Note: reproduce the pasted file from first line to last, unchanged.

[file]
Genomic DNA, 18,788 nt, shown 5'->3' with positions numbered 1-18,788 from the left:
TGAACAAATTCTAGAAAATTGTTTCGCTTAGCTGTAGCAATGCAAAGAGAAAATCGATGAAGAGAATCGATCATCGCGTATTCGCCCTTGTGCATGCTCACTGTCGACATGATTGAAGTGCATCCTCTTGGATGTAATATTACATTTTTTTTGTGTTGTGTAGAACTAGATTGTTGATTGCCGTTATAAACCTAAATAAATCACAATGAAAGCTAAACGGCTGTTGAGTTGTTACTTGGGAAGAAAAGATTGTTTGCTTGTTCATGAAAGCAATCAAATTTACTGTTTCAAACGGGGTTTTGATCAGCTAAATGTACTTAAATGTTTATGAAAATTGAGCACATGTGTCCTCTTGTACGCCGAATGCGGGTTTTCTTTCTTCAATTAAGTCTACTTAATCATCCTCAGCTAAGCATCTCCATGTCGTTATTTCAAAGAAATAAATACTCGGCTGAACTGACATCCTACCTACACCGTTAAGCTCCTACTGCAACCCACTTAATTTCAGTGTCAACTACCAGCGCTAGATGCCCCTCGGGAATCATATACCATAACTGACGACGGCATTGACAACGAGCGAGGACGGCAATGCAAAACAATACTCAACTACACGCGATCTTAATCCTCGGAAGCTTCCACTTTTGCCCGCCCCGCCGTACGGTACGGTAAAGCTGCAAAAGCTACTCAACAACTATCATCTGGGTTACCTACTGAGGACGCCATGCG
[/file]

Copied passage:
Genomic DNA, 18,788 nt, shown 5'->3' with positions numbered 1-18,788 from the left:
TGAACAAATTCTAGAAAATTGTTTCGCTTAGCTGTAGCAATGCAAAGAGAAAATCGATGAAGAGAATCGATCATCGCGTATTCGCCCTTGTGCATGCTCACTGTCGACATGATTGAAGTGCATCCTCTTGGATGTAATATTACATTTTTTTTGTGTTGTGTAGAACTAGATTGTTGATTGCCGTTATAAACCTAAATAAATCACAATGAAAGCTAAACGGCTGTTGAGTTGTTACTTGGGAAGAAAAGATTGTTTGCTTGTTCATGAAAGCAATCAAATTTACTGTTTCAAACGGGGTTTTGATCAGCTAAATGTACTTAAATGTTTATGAAAATTGAGCACATGTGTCCTCTTGTACGCCGAATGCGGGTTTTCTTTCTTCAATTAAGTCTACTTAATCATCCTCAGCTAAGCATCTCCATGTCGTTATTTCAAAGAAATAAATACTCGGCTGAACTGACATCCTACCTACACCGTTAAGCTCCTACTGCAACCCACTTAATTTCAGTGTCAACTACCAGCGCTAGATGCCCCTCGGGAATCATATACCATAACTGACGACGGCATTGACAACGAGCGAGGACGGCAATGCAAAACAATACTCAACTACACGCGATCTTAATCCTCGGAAGCTTCCACTTTTGCCCGCCCCGCCGTACGGTACGGTAAAGCTGCAAAAGCTACTCAACAACTATCATCTGGGTTACCTACTGAGGACGCCATGCG